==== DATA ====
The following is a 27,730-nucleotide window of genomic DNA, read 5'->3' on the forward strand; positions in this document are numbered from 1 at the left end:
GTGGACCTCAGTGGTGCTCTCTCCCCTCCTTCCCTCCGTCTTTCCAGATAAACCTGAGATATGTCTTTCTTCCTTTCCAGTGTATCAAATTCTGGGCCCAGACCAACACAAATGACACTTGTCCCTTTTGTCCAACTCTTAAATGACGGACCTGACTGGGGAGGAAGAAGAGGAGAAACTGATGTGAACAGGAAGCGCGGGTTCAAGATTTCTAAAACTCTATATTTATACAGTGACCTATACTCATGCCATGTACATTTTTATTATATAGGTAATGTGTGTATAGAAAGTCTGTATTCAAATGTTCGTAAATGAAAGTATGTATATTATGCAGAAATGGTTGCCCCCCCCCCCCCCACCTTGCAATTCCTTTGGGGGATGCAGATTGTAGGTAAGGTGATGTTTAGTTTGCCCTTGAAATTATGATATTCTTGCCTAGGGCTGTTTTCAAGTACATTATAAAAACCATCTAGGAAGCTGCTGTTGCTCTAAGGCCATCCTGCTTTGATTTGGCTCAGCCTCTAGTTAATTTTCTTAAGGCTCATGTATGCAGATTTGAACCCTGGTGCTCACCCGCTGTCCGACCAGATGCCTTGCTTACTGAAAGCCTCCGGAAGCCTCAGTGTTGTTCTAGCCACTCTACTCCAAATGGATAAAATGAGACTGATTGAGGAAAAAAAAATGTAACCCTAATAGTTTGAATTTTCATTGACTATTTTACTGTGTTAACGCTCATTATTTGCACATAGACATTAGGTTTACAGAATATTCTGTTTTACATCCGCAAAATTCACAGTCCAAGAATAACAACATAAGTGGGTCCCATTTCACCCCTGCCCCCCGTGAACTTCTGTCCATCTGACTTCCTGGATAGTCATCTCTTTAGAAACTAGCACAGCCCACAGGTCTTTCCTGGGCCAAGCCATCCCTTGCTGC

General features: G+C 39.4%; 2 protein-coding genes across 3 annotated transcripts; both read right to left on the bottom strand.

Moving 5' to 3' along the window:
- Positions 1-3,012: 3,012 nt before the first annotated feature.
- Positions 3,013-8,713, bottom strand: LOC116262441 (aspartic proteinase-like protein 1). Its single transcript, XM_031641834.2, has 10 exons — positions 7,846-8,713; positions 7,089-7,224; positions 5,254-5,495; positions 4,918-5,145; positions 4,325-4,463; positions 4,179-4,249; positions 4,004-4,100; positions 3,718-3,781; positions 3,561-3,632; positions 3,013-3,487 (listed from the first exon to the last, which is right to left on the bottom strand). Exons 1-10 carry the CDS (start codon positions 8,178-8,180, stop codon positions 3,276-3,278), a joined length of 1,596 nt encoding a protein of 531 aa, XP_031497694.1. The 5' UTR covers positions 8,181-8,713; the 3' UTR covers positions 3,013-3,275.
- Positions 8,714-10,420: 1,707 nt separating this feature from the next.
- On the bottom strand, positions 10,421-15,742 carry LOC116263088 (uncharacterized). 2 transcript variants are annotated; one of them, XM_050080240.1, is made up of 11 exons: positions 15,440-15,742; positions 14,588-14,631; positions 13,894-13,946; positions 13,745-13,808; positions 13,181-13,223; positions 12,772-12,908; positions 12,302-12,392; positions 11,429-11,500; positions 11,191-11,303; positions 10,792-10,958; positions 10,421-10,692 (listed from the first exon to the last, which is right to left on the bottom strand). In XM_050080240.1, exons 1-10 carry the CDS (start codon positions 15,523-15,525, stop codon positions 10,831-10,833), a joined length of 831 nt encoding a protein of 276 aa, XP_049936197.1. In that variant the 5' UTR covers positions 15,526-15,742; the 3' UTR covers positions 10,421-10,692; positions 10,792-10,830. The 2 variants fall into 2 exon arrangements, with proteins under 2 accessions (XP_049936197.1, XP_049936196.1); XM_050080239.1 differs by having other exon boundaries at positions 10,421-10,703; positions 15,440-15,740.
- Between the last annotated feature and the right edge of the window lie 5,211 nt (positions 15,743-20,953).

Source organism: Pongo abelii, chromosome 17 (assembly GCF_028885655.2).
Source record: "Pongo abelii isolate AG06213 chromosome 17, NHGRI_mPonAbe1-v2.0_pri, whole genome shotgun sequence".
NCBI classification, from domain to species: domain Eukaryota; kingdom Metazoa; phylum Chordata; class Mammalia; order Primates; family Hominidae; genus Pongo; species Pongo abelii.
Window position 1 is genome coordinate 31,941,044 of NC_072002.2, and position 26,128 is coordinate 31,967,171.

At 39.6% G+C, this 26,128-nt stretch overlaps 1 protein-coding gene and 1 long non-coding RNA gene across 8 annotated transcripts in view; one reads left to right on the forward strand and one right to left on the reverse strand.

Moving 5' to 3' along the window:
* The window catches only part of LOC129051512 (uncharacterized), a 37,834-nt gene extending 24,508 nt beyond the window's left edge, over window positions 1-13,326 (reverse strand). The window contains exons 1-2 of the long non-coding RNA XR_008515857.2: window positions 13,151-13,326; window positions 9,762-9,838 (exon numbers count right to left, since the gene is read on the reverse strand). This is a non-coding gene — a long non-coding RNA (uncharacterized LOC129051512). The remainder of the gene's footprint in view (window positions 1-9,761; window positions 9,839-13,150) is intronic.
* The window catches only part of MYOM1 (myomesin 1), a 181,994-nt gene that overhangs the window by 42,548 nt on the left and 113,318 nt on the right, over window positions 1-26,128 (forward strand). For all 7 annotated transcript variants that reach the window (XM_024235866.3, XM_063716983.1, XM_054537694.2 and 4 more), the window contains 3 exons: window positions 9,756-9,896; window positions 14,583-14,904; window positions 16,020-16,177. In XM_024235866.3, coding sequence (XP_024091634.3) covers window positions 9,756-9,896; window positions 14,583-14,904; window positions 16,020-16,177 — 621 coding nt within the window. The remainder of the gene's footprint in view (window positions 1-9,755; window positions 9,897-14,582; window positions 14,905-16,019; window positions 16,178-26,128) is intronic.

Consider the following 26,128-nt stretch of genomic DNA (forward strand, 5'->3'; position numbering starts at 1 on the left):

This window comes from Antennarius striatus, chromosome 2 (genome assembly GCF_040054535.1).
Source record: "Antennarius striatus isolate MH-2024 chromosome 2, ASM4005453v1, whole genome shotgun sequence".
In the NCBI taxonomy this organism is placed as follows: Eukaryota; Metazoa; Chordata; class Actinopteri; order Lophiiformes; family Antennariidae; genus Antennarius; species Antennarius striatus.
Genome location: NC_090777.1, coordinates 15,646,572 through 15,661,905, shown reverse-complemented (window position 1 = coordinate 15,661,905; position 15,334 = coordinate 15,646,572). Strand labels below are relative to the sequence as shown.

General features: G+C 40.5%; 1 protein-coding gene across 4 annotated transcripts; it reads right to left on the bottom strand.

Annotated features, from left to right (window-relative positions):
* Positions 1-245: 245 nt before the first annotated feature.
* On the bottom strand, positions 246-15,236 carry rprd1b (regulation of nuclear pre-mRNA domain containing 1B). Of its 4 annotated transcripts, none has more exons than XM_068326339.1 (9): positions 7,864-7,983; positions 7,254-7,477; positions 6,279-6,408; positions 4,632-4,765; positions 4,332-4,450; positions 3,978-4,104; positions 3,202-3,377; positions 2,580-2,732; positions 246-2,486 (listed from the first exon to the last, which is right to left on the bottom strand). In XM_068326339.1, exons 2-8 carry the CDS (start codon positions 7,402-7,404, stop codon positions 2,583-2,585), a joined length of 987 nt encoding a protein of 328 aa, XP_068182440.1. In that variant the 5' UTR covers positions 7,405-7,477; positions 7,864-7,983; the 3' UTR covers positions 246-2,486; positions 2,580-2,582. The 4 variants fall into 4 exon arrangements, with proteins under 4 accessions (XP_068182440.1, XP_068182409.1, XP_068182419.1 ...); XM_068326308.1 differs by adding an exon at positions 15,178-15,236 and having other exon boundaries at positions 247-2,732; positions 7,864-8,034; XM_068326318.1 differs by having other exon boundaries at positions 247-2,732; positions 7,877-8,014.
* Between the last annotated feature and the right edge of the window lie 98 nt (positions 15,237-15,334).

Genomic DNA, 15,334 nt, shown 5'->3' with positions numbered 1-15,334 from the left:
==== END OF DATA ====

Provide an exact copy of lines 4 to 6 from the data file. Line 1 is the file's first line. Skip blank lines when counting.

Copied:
Moving 5' to 3' along the window:
- Positions 1-3,012: 3,012 nt before the first annotated feature.
- Positions 3,013-8,713, bottom strand: LOC116262441 (aspartic proteinase-like protein 1). Its single transcript, XM_031641834.2, has 10 exons — positions 7,846-8,713; positions 7,089-7,224; positions 5,254-5,495; positions 4,918-5,145; positions 4,325-4,463; positions 4,179-4,249; positions 4,004-4,100; positions 3,718-3,781; positions 3,561-3,632; positions 3,013-3,487 (listed from the first exon to the last, which is right to left on the bottom strand). Exons 1-10 carry the CDS (start codon positions 8,178-8,180, stop codon positions 3,276-3,278), a joined length of 1,596 nt encoding a protein of 531 aa, XP_031497694.1. The 5' UTR covers positions 8,181-8,713; the 3' UTR covers positions 3,013-3,275.